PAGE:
Welcome to week six of our Summer Speech Challenge for Parents!  Click here if you want to go back and start from week 1!

Summer Speech Challenge:


To recap, our Summer Speech Challenge is a new challenge for your child each week of this summer.  These are simple activities that are meant for you to be able to work into your daily routines.  There are four different challenges each week so you can pick which one is best for your child.  If you feel like your child struggled with last week’s and you’d like to try it for another week, go for it!  Or, you can push ahead and do this week’s activity anyway.  Sometimes our children do better if we switch to something else.


Avoid the Battle:

I want to make a quick note here that nothing we’re doing here should be a battle!  If your child is struggling to do the skill that you’ve selected, try to either make it easier or switch to something else.  The reason that we speech-language pathologists go to school for 5+ years is so that we can know exactly how to tweak things when the child isn’t getting it.  So don’t feel bad if it’s just not clicking for you and your child!  Switch to something a little easier to keep the momentum going and check in with your child’s speech-language pathologist.  This shouldn’t replace the advice of a licensed speech-language pathologist!


Choose an Area: 

You’ll want to pick one or two challenges for your child to work on this week.  Here’s a quick breakdown of the 4 areas that are included in our summer challenge so you can pick which skills your child needs.

  1. Speech Sounds: Choose this area if your child is struggling to say a sound correctly in conversation.  You’ll only choose one sound to work on at a time so don’t go crazy!  You can always come back and repeat this process with another sound later.
  2. Language: Choose this area if your child struggles with any parts of language.  This can include anything from using full, grammatically-correct sentences to knowing the names for different vocabulary words.  If it has to do with putting together sentences and getting your ideas across using words, then language is your area.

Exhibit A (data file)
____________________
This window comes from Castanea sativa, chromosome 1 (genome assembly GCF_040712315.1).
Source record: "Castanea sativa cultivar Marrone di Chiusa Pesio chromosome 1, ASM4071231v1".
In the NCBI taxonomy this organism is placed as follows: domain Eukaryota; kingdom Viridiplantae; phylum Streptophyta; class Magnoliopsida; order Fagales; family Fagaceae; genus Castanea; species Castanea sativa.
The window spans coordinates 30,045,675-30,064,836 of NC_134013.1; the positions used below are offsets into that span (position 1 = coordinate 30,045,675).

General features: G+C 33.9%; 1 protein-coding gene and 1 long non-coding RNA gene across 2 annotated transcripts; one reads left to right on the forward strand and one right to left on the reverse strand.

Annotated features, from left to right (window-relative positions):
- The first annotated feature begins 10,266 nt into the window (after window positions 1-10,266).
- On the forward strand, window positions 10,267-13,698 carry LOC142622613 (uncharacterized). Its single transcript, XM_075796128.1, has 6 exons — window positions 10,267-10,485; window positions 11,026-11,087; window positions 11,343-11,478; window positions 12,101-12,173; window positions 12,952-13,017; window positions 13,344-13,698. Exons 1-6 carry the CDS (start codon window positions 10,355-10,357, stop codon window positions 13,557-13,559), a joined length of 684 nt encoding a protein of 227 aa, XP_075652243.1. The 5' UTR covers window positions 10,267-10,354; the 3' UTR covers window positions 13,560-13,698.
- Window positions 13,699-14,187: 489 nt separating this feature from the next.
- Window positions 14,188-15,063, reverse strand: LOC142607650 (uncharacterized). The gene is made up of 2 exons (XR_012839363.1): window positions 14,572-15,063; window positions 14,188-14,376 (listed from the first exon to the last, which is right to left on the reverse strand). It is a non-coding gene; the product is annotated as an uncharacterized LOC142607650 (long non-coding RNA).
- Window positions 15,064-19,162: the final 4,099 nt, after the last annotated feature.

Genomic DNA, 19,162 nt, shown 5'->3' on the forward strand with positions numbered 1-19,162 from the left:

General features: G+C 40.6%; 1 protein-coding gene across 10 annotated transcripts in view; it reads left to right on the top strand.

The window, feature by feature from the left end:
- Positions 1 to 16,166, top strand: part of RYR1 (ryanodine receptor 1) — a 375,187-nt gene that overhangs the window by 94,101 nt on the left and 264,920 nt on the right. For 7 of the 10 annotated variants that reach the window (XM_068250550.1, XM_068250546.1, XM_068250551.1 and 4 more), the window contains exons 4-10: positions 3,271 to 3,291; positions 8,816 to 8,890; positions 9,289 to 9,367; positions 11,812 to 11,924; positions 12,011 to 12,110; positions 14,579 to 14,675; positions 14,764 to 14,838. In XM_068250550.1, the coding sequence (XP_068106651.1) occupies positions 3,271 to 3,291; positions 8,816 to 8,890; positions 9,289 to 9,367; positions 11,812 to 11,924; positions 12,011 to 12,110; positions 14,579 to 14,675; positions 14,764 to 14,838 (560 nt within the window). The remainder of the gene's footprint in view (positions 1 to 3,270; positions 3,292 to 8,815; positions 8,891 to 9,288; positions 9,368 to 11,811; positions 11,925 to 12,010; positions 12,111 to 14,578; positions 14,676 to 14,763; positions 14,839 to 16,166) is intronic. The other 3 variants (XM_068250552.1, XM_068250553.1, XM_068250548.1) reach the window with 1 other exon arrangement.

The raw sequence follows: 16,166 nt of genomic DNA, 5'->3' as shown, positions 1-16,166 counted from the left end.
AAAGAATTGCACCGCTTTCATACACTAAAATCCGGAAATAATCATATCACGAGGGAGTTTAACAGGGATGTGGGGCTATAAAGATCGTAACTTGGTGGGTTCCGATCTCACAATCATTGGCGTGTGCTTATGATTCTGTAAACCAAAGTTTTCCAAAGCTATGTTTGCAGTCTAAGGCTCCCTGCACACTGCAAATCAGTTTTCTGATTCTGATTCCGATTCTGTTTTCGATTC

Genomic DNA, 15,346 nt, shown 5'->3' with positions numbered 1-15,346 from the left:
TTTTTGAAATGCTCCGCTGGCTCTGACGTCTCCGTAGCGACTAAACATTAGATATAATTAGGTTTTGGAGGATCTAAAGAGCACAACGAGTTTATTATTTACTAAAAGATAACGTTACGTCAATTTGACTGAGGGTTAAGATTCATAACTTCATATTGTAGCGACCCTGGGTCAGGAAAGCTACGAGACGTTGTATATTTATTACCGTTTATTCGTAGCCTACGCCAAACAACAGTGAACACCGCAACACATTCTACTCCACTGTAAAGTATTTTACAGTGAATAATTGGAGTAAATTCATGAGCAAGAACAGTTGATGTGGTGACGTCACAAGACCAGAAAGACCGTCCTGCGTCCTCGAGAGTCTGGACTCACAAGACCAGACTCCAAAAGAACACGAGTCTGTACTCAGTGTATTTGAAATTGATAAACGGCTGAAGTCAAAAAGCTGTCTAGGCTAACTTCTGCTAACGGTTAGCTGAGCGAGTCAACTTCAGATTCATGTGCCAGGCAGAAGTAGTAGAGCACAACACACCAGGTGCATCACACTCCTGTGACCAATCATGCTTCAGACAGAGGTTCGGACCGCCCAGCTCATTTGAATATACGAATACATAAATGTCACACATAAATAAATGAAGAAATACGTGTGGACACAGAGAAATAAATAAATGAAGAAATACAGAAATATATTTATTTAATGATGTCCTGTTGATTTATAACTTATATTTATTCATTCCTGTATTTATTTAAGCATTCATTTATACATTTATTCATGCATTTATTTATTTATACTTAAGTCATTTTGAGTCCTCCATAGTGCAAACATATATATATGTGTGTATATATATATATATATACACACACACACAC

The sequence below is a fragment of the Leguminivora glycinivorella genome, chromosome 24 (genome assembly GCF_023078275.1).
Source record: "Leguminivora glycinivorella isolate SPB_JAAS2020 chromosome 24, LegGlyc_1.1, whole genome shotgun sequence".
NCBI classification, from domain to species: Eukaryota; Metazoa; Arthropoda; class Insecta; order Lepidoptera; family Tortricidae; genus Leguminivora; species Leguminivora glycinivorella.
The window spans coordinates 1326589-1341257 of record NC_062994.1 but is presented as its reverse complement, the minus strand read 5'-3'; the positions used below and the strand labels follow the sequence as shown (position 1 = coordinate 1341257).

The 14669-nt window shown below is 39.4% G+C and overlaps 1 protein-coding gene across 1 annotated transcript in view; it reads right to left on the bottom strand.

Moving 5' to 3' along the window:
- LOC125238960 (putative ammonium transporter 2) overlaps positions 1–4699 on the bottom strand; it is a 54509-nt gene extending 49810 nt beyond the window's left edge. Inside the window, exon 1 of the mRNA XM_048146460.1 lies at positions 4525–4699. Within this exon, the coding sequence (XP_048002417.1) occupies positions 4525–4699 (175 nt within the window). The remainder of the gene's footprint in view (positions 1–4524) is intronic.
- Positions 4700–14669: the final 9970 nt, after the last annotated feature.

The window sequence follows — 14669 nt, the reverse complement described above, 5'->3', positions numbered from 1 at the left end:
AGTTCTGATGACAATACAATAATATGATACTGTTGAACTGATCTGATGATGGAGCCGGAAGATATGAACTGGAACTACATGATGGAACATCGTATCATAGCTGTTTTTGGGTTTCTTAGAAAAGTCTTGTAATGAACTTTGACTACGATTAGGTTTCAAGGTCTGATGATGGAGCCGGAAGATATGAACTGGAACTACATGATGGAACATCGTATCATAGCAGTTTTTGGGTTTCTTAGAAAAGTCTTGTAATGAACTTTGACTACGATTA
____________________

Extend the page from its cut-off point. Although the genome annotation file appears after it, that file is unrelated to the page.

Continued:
3. Social Skills: Choose this area if your child needs help with interacting appropriately with others.  We’ll practice a variety of interaction skills with this area.
  4. Functional Communication: Choose this area if your child is just beginning to talk or is only saying 1-2 words at a time.  This area will focus on basic communication skills for our non-verbal children and new talkers.


Challenge Week 6: 

Let’s get started with this week’s challenge!  I’ll be posting a new challenge each week, so make sure you subscribe to our email list so you don’t miss a week!  You can also follow us on social media at The SLP Solution.



  1. Choose one (or max two) areas below that your child needs to work on
  2. Print out the visuals for the challenges and cut out the ones your child needs
  3. Post the visuals somewhere so you and your child will see it frequently
  4. Read the challenge rules and explain it to your child in language she will understand
  5. Award points as your child completes the challenge throughout the week (view week 1 for ideas for this)
  6. Allow your child to redeem points as you see fit

Week 6 Picture Download:

The Challenges:


Speech Sounds: Sound in the Middle of Words

For the speech summer challenges, you’ll want to choose one sound to work on.  It gets complicated when you start adding in multiple sounds so just choose one that your child needs to work on.  It can be one he’s already been working on in speech or an entirely new one.

Last week, your child practiced saying his target sound at the end of words.  Now it’s time to work on that sound in the middle of words.  This is usually the hardest position to master.  It’s OK if your child wasn’t totally perfect at the ones at the beginning or ends of the words.  Some children will benefit from switching gears and working on the sound in a different position.

For this week’s challenge, allow your child to earn a point by saying a word that has the target sound somewhere in the middle of the word.  For example, if the sound is /g/, then he could say “bagel” or “sugar”.  If your child is really good at this, you may want to switch to one point for every 5 or 10 words.

At the beginning, you may have to say them for your child and have him repeat them back.  Once he gets a little better, see if he can say them on his own.  He can either think of the word on his own or you can show him a picture of a word that has the sound in the middle (Google image search is very helpful for this, but keep safe search on!).  And if you need some ideas, a quick search of “word-medial /g/” will get you there!

Why This Helps: Your child benefits from practicing this sound in a variety of word positions.  We say each sound many times every day so the more your child can practice, the more familiar he will become with the new way of saying this sound.  


Language: Name Words from a Category


Categorization is an area that our children with language problems may struggle with and it can greatly improve vocabulary development when we work on it.  This week, give your child one challenge point every time she can name 10 items from a category.  For example, can she name ten clothing items?  Ten animals?  Ten body parts?